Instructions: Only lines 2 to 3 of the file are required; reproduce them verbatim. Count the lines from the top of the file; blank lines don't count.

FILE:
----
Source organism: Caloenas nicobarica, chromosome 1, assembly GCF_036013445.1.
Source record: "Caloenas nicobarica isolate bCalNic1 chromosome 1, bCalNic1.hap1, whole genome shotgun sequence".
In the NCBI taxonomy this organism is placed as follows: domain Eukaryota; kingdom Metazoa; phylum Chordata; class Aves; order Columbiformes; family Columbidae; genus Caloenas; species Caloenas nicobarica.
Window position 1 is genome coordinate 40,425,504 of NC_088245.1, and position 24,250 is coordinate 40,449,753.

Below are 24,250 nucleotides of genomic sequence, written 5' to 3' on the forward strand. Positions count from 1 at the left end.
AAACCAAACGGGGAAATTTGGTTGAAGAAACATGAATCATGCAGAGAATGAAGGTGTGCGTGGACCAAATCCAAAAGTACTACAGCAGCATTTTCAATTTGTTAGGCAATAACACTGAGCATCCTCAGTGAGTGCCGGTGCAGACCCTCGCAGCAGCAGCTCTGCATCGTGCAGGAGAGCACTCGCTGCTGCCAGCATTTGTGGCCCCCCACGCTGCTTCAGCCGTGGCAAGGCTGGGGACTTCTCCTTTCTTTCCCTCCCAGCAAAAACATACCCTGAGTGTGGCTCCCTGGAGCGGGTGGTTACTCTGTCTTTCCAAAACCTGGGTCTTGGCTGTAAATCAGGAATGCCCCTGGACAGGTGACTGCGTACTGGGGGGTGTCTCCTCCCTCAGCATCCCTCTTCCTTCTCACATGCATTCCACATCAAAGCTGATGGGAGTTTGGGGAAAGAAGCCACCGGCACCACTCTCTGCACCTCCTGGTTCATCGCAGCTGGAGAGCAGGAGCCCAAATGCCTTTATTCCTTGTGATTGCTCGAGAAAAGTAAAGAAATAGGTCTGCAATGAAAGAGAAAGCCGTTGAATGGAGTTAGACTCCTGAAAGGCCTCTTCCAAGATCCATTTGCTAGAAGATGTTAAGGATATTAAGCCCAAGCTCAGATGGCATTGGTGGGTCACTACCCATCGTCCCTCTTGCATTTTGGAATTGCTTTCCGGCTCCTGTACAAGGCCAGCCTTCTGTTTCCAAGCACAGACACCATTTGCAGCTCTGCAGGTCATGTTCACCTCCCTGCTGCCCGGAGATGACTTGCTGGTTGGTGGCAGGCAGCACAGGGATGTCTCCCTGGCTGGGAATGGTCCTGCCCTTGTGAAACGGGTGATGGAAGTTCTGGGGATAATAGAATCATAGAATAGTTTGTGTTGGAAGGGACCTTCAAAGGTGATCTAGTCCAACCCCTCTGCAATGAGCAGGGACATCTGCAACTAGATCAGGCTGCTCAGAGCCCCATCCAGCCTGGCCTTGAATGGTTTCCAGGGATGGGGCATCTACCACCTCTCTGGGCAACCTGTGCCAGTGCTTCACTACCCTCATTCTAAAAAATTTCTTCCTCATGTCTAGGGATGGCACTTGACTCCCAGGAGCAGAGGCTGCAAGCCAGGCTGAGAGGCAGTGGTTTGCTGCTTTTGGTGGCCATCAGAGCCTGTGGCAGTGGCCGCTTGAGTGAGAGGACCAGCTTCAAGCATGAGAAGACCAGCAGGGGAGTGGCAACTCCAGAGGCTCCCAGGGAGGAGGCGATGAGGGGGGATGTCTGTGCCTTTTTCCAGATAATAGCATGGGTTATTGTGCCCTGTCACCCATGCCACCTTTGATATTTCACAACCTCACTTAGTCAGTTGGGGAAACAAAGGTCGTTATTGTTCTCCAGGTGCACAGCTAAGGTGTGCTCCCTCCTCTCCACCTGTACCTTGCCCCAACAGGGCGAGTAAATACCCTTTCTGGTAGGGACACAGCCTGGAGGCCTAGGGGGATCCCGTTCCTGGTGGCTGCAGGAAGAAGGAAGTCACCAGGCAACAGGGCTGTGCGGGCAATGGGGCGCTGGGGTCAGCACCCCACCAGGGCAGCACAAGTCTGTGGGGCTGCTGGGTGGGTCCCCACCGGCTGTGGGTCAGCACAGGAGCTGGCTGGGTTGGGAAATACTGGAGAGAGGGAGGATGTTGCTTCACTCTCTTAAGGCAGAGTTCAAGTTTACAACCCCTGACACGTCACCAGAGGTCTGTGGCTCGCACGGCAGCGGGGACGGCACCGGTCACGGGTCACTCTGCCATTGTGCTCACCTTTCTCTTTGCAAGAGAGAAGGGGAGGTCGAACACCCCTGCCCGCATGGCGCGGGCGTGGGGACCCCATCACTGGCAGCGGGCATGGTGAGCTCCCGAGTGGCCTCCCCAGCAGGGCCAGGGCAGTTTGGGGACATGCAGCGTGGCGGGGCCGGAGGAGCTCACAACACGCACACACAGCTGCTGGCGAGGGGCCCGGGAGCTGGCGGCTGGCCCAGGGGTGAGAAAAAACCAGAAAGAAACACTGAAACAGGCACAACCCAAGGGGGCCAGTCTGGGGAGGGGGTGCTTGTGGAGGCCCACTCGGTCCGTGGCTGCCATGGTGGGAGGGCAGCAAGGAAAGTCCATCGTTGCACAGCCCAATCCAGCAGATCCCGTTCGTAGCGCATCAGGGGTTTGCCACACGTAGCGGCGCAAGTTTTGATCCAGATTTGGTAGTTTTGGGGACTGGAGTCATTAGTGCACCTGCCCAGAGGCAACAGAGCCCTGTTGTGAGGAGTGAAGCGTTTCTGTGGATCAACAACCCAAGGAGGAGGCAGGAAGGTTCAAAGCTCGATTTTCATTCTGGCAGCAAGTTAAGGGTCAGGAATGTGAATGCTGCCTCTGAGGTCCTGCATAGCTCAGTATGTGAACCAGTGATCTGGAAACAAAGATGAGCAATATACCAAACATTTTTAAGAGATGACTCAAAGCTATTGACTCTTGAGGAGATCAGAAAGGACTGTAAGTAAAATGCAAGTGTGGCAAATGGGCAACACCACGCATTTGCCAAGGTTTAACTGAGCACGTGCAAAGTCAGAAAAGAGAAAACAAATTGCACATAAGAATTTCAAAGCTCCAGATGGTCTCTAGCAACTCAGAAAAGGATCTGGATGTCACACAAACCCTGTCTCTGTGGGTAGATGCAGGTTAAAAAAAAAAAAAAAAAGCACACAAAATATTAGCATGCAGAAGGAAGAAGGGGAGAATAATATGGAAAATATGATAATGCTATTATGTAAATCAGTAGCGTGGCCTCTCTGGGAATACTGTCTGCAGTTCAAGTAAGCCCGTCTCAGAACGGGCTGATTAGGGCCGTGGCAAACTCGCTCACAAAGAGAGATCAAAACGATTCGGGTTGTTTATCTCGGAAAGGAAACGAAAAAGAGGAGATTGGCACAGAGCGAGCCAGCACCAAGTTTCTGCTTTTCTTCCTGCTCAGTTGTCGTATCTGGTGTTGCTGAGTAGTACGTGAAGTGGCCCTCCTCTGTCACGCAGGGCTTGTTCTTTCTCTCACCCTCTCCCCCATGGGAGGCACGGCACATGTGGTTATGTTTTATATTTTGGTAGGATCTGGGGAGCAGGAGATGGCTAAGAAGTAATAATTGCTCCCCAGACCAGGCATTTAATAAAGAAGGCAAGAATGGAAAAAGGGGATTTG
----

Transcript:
Source record: "Caloenas nicobarica isolate bCalNic1 chromosome 1, bCalNic1.hap1, whole genome shotgun sequence".
In the NCBI taxonomy this organism is placed as follows: domain Eukaryota; kingdom Metazoa; phylum Chordata; class Aves; order Columbiformes; family Columbidae; genus Caloenas; species Caloenas nicobarica.